|Fleetwood Mac during the Mirage era.|
The last couple of days I’ve had a couple of Twitter conversations with Ken Caillat, most famously the producer of the biggest Fleetwood Mac albums and the father of singer Colbie Caillat.
I took it upon myself to let Ken know that amongst my fellow Fleetwood Mac buddies, the 1982 album Mirage seems to be the forgotten one of the Lindsey Buckingham / Stevie Nicks era. There are plenty of underrated Fleetwood Mac albums pre Buckingham / Nicks (like Mystery To Me with Christine McVie’s quite astounding Why – my all time favourite Fleetwood Mac song), but for their most famous lineup Mirage is the one that slips a little through the cracks.
Which is odd considering it produced four US or UK top 30 hits (Gypsy, Hold Me, Oh Diane and Love In Store) and stayed at US #1 on the album charts for six weeks. Which makes me think Mirage is the victim of a slightly lazy rock historian narrative, that of the brilliant and accessible Rumours (1977) selling through the roof, the brilliant but experimental Tusk (1979) not selling through the roof and therefore Mirage (1982) must be the straight-forward pop album to win back the fans and keep the record company happy.
And maybe that works as part of a retrospective summary of the band (and not forgetting further albums like 1987’s Tango In The Night and earlier ones like the self-titled Fleetwood Mac from 1975), but when you listen to Mirage you get a different story.
Of the singles, it is ironically* Buckingham’s UK top 10 Oh Diane that is the closest to the so-called “throwaway” pop song, but that is more because it is a homage to simple 50s rock ‘n’ roll than anything else. McVie’s Hold Me was the biggest hit (US#4) from the album and while it hasn’t doesn’t have the timelessness of other hits of hers like You Make Loving Fun or Say You Love Me, it’s still a strong song. The smaller McVie hit Love In Store (US#22) I prefer, though without doubt it is Nicks’ Gypsy (US#11) which is the album’s best known (and arguably best) song.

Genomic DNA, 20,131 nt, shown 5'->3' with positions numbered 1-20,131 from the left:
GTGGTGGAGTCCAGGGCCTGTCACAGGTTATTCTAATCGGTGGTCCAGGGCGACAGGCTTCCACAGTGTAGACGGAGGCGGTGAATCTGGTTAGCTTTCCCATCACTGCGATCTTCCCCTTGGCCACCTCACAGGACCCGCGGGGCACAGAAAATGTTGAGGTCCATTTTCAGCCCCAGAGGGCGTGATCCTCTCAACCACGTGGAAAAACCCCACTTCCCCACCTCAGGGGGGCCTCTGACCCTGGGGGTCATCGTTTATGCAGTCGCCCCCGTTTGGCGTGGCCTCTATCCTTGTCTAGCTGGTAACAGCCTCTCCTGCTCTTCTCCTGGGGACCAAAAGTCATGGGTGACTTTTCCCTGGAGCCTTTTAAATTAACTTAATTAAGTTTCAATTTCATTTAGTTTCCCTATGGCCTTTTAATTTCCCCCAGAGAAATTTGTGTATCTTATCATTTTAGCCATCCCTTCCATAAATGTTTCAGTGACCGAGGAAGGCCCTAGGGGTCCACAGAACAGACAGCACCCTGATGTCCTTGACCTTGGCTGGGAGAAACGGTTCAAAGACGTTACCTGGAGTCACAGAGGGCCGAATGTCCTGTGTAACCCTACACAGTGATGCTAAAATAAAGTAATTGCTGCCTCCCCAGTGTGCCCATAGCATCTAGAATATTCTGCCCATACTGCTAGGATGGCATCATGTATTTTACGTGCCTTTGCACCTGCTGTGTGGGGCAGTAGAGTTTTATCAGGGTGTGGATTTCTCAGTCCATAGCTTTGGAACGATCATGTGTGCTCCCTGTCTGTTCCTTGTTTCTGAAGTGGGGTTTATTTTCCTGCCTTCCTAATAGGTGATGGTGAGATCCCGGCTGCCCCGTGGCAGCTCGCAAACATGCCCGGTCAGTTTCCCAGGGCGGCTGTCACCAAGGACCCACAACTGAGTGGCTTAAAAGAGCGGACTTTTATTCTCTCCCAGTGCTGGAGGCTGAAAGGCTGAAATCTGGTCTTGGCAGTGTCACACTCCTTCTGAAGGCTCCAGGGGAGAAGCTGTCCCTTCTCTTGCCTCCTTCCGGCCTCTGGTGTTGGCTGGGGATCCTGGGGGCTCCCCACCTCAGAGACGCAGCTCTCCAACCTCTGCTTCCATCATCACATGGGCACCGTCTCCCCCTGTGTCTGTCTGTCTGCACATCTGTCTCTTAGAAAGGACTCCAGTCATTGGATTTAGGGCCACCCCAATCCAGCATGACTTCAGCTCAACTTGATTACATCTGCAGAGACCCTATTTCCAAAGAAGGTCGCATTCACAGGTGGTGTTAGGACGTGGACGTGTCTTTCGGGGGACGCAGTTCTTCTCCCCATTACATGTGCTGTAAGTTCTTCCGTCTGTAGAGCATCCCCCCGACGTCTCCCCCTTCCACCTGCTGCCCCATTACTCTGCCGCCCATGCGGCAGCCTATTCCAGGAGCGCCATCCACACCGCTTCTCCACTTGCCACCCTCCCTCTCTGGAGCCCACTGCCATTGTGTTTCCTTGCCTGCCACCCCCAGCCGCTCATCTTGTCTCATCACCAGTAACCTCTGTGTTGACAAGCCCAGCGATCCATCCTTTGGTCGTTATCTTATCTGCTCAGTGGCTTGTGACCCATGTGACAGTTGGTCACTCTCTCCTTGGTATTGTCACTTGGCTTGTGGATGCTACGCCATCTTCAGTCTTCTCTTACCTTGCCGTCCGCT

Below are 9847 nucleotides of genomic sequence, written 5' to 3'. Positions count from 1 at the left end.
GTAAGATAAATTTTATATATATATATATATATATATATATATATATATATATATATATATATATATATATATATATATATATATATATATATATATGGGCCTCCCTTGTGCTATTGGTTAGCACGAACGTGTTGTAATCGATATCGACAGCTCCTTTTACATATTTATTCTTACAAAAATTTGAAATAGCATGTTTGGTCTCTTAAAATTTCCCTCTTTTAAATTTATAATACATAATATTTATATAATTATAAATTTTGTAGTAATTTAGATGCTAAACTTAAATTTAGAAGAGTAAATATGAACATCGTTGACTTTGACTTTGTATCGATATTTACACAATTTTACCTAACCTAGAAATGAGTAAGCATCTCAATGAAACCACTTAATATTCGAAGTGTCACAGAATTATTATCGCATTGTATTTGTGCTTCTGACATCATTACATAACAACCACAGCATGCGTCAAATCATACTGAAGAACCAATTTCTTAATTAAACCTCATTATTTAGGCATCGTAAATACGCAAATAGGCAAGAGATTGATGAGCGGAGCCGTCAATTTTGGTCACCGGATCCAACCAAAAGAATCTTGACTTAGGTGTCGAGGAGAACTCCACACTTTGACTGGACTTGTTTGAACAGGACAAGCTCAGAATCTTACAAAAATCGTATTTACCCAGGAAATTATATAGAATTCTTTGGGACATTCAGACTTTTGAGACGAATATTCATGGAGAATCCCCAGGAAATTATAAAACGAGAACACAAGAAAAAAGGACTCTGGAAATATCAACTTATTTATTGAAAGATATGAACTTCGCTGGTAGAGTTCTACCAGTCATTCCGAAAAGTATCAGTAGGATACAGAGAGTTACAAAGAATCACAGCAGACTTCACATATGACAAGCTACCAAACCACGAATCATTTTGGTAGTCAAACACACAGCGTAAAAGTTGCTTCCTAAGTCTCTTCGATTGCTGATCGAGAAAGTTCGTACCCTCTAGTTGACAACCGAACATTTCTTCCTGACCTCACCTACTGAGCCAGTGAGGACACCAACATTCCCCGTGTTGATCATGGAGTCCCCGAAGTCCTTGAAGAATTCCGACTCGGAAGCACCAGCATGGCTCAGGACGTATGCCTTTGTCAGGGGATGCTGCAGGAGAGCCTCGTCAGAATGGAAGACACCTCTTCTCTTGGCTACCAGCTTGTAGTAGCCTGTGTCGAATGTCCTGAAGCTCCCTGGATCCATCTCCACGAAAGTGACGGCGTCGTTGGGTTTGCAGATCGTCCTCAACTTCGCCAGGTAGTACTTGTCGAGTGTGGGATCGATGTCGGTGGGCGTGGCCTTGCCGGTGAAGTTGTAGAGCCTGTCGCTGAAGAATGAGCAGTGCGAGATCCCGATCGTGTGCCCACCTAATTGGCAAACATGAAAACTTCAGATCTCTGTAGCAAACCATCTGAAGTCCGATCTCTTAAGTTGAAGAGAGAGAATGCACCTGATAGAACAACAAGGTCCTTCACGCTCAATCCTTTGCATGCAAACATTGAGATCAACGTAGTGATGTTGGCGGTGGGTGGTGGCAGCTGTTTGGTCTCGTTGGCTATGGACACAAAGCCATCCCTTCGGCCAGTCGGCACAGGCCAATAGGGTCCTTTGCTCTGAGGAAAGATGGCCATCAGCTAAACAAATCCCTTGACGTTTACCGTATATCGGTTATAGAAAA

There is nothing about Gypsy which sounds like a casually tossed together pop song to appease unsophisticated listeners and money-focused record execs. It has the intrigue and wistfulness of much of Nicks’ writing with expert production (the restrained guitar hook that runs throughout a case in point) and the added flourish of a Buckingham shared lead vocal – even if it is only on the “lightning strikes, maybe once, maybe twice” line.
Indeed Buckingham singing lead on Nicks’ songs (and vice-versa) is one of the most underused ace cards in the Fleetwood Mac hand. It all ties into the reality that many of their songs are written about each other, or at least informed by the history they have together. To this day – and this is why they are still so compelling in concert – there is something so arresting about hearing two people sing songs written about each other, for each other, to each other, back at each other.
As for the rest of Mirage, McVie’s and Nicks’ other songs are also carefully crafted examples of first-rate, intelligent pop, including the country-tinged That’s Alright (Nicks) and the sad minor-epic Wish You Were Here (McVie). But any notion that Buckingham had abandoned his love of quirky – and indeed, sometimes fully-fledged eccentric – pop is dismissed with one listen to his other Mirage songs Can’t Go Back, Book Of Love, Empire State and Eyes Of The World.
Back to Twitter and Ken Caillat agreed that the Buckingham songs were both excellent and strange, but pointed out that during the Rumours-era he had more support from his bandmates for his direction than he did during the Mirage era.
Ultimately Mirage works for much the same reason Tusk works: both contain outstanding songs from three quite different songwriters but with a coherent production and an overlap of skills. Taken as a package, Mirage is weird, wonderful, accessible and far stronger than maybe the band themselves even realise. Below is the video for Gypsy: